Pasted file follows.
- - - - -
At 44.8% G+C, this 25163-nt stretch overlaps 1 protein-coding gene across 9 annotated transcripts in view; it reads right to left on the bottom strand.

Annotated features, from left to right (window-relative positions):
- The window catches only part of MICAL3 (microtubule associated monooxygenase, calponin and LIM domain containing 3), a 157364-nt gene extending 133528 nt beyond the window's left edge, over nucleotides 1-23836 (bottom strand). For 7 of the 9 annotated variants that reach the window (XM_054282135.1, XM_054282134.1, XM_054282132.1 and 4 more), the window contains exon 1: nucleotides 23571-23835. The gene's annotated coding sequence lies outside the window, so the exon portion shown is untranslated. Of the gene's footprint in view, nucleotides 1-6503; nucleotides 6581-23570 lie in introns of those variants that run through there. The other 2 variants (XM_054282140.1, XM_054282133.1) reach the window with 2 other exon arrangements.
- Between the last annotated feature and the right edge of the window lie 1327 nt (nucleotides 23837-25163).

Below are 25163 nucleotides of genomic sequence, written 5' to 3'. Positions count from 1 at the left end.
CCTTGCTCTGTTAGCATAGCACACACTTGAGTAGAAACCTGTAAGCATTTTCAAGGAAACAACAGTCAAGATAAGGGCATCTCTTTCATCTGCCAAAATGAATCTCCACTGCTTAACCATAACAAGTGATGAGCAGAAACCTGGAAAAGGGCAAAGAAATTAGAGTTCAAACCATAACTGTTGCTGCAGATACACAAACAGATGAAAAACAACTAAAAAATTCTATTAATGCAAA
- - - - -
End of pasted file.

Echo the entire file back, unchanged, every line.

At 44.8% G+C, this 25163-nt stretch overlaps 1 protein-coding gene across 9 annotated transcripts in view; it reads right to left on the bottom strand.

Annotated features, from left to right (window-relative positions):
- The window catches only part of MICAL3 (microtubule associated monooxygenase, calponin and LIM domain containing 3), a 157364-nt gene extending 133528 nt beyond the window's left edge, over nucleotides 1-23836 (bottom strand). For 7 of the 9 annotated variants that reach the window (XM_054282135.1, XM_054282134.1, XM_054282132.1 and 4 more), the window contains exon 1: nucleotides 23571-23835. The gene's annotated coding sequence lies outside the window, so the exon portion shown is untranslated. Of the gene's footprint in view, nucleotides 1-6503; nucleotides 6581-23570 lie in introns of those variants that run through there. The other 2 variants (XM_054282140.1, XM_054282133.1) reach the window with 2 other exon arrangements.
- Between the last annotated feature and the right edge of the window lie 1327 nt (nucleotides 23837-25163).

Below are 25163 nucleotides of genomic sequence, written 5' to 3'. Positions count from 1 at the left end.
CCTTGCTCTGTTAGCATAGCACACACTTGAGTAGAAACCTGTAAGCATTTTCAAGGAAACAACAGTCAAGATAAGGGCATCTCTTTCATCTGCCAAAATGAATCTCCACTGCTTAACCATAACAAGTGATGAGCAGAAACCTGGAAAAGGGCAAAGAAATTAGAGTTCAAACCATAACTGTTGCTGCAGATACACAAACAGATGAAAAACAACTAAAAAATTCTATTAATGCAAA